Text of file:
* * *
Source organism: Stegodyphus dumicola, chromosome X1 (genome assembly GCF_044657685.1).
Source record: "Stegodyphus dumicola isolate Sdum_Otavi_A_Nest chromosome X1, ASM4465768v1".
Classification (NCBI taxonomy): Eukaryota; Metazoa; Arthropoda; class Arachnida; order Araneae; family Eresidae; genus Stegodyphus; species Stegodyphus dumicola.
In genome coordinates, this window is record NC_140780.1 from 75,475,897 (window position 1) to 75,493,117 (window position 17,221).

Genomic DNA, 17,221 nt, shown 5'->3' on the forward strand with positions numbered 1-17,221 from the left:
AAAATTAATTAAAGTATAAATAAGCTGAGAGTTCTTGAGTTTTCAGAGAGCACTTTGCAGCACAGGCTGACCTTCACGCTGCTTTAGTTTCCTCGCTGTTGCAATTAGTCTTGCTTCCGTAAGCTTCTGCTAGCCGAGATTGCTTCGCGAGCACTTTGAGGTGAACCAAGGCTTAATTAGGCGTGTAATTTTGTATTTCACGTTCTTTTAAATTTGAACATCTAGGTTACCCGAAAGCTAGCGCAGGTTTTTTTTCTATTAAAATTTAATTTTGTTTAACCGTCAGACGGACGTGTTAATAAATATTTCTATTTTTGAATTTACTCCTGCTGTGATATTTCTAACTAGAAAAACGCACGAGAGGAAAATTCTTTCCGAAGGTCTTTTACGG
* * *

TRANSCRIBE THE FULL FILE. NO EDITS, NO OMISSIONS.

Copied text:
Source organism: Stegodyphus dumicola, chromosome X1 (genome assembly GCF_044657685.1).
Source record: "Stegodyphus dumicola isolate Sdum_Otavi_A_Nest chromosome X1, ASM4465768v1".
Classification (NCBI taxonomy): Eukaryota; Metazoa; Arthropoda; class Arachnida; order Araneae; family Eresidae; genus Stegodyphus; species Stegodyphus dumicola.
In genome coordinates, this window is record NC_140780.1 from 75,475,897 (window position 1) to 75,493,117 (window position 17,221).

Genomic DNA, 17,221 nt, shown 5'->3' on the forward strand with positions numbered 1-17,221 from the left:
AAAATTAATTAAAGTATAAATAAGCTGAGAGTTCTTGAGTTTTCAGAGAGCACTTTGCAGCACAGGCTGACCTTCACGCTGCTTTAGTTTCCTCGCTGTTGCAATTAGTCTTGCTTCCGTAAGCTTCTGCTAGCCGAGATTGCTTCGCGAGCACTTTGAGGTGAACCAAGGCTTAATTAGGCGTGTAATTTTGTATTTCACGTTCTTTTAAATTTGAACATCTAGGTTACCCGAAAGCTAGCGCAGGTTTTTTTTCTATTAAAATTTAATTTTGTTTAACCGTCAGACGGACGTGTTAATAAATATTTCTATTTTTGAATTTACTCCTGCTGTGATATTTCTAACTAGAAAAACGCACGAGAGGAAAATTCTTTCCGAAGGTCTTTTACGG